Sunday, 19 August 2012

Love Will Tear Us Apart (1976-1980)

This is the first of five posts on the history of Manchester between 1976 and 1996. Each four year period will be covered by a song from the NME's top 10(/100) tracks of the last 60 years: 'Love Will Tear Us Apart' (1976-1980), 'Blue Monday' (1980-1984), 'There Is A Light That Never Goes Out' (1984-1988), 'She Bangs the Drums' (1988-1992) and 'Wonderwall' (1992-1996).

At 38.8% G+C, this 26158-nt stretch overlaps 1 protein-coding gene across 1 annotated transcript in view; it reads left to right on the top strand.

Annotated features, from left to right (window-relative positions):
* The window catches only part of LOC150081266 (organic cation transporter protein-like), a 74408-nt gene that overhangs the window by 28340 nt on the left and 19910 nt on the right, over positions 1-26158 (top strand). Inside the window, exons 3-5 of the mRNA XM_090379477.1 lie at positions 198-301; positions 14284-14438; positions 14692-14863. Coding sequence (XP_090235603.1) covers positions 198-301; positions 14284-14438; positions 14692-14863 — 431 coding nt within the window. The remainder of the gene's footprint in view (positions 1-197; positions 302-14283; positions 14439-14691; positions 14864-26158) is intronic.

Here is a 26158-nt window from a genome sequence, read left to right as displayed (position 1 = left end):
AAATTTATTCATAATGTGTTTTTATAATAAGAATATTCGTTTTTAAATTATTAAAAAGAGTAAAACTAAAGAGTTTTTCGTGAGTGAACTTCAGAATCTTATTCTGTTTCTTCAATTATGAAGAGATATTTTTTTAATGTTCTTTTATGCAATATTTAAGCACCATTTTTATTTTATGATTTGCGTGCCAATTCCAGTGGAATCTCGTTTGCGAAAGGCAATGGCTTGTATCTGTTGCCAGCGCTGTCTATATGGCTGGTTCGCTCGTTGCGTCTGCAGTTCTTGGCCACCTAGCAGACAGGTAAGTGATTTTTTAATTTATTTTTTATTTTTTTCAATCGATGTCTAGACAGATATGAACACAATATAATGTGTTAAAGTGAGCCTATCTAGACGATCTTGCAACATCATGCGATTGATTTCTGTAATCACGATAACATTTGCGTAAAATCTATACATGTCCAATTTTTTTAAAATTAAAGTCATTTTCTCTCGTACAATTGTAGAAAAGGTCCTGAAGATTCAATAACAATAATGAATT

The Sex Pistols’ first gig in Manchester (at the Lesser Free Trade Hall on 4th June 1976) has been described as ‘the gig that changed the world’ and regularly features on lists of the most important gigs ever. It can be seen as the spark that set a fire burning which lasted for 20 years and inspired a city’s regeneration – 20 years before the IRA bombed the Arndale Centre. Amongst the list of those who were there (and the bands they would go on to form) are Howard Devoto (Buzzcocks/Magazine), Pete Shelley (Buzzcocks), Bernard Sumner and Peter Hook (Joy Division/New Order), Morrissey (The Smiths) and Mark E. Smith (The Fall). Tony Wilson (a local TV presenter who went on to help form Factory Records) also claims to have been there. The second gig (at the same venue on 20th July) was arguably more important in terms of the Manchester scene, with local support acts Slaughter and the Dogs (from Wythenshawe) and Buzzcocks (now based in Lower Broughton). Buzzcocks were rewarded for organising the two gigs with a slot supporting the Sex Pistols and the Clash at an important punk gig in London, Screen on the Green on 29th August. Wilson invited the Sex Pistols to appear on his Granada music show So It Goes, where they performed ‘Anarchy in the UK,’ (broadcast on 4th September).